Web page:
“I think that his engagement, his organization of people online in China, is what the government is reacting to,” said Ai’s documentarian Alison Klayman in an interview with Kerry Nolan for WQXR’s Arts File last week. “For whatever reason—we really don’t know—they’re willing to do these things that do end up catapulting him into a larger role as a symbol to a more prominent role in the foreign press.”
Similarly, Nobel Peace Prize winner Liu Xiaobo, another Chinese dissident who has long fought peacefully for human rights in his native country was incarcerated in his home country and not able to accept his award in 2010. British newspaper The Independent connected this to a national housecleaning of sorts when Beijing hosted the 2008 summer Olympics, and again when Liu was awarded the Nobel Prize, noting that the current level of repression in the government is “unmatched since the Chinese army into Tiananmen Square in 1989.” The government upheavals in the Middle East and Northern Africa has not helped civil obedience.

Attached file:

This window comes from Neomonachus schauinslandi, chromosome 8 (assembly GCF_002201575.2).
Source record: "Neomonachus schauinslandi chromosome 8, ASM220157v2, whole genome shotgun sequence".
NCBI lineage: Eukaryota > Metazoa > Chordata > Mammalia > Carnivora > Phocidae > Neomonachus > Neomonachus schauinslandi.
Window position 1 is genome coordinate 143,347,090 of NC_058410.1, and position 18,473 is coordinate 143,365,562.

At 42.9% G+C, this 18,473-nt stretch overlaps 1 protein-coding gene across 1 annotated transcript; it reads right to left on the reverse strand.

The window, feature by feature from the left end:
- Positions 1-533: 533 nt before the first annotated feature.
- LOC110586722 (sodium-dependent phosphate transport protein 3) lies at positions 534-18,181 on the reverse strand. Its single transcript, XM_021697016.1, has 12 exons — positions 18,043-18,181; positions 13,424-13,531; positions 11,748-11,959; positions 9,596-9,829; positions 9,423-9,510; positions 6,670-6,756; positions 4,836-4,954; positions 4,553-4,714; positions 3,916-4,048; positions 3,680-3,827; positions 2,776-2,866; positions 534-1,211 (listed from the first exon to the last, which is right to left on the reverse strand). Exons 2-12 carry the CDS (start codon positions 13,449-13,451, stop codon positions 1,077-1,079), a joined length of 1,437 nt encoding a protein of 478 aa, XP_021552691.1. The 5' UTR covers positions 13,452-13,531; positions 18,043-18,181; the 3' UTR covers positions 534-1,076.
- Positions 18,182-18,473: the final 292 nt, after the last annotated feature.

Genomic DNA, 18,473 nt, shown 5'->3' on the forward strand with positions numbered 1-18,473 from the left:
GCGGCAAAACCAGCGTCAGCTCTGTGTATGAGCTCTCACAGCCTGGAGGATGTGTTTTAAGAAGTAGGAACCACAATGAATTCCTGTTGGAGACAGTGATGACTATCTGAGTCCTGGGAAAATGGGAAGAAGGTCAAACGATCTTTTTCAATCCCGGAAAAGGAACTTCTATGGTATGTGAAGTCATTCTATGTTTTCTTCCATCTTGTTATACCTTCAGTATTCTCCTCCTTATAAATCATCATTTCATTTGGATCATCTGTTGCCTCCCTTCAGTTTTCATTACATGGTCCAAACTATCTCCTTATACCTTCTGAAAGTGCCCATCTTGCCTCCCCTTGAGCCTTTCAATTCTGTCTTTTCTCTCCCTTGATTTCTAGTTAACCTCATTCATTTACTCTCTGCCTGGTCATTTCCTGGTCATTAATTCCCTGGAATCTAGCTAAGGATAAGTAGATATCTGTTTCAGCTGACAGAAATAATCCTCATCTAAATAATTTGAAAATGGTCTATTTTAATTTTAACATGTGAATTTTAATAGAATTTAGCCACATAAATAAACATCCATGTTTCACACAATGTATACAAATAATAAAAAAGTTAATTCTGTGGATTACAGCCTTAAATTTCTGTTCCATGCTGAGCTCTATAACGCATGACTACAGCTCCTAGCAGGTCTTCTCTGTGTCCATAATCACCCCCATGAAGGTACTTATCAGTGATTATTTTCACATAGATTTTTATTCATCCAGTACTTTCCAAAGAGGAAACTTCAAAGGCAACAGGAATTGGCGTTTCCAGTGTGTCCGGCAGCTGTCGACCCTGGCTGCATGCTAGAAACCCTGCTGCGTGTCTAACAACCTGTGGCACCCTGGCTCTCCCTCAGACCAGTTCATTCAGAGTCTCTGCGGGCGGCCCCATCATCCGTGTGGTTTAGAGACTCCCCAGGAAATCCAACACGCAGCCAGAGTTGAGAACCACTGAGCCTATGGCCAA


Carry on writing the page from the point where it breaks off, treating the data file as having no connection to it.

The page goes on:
One Chinese composer (who for this article wishes to remain anonymous) has a different take on the situation, which they deem too multifaceted to be single-cut. “It can be very oppressive on the surface, depending on how you look at it,’” they say, adding too that "oppressive" can be a subjective term. “But when you look at the phenomenon of [Chinese] artwork dealing with subjects like animal incest and gender issues, it’s never been done before. You don’t see that appearing much, if at all, before 1989.”
For Lincoln Center president Per Reynold Levy, the artistic question is just a part of the equation for this partnership. “Lincoln Center will provide a number of services including developing an economic model for the performing arts center’s operations, preparing a market analysis, establishing a design and construction process, providing staff training and recommending the content of artistic programming,” he said in a statement via e-mail.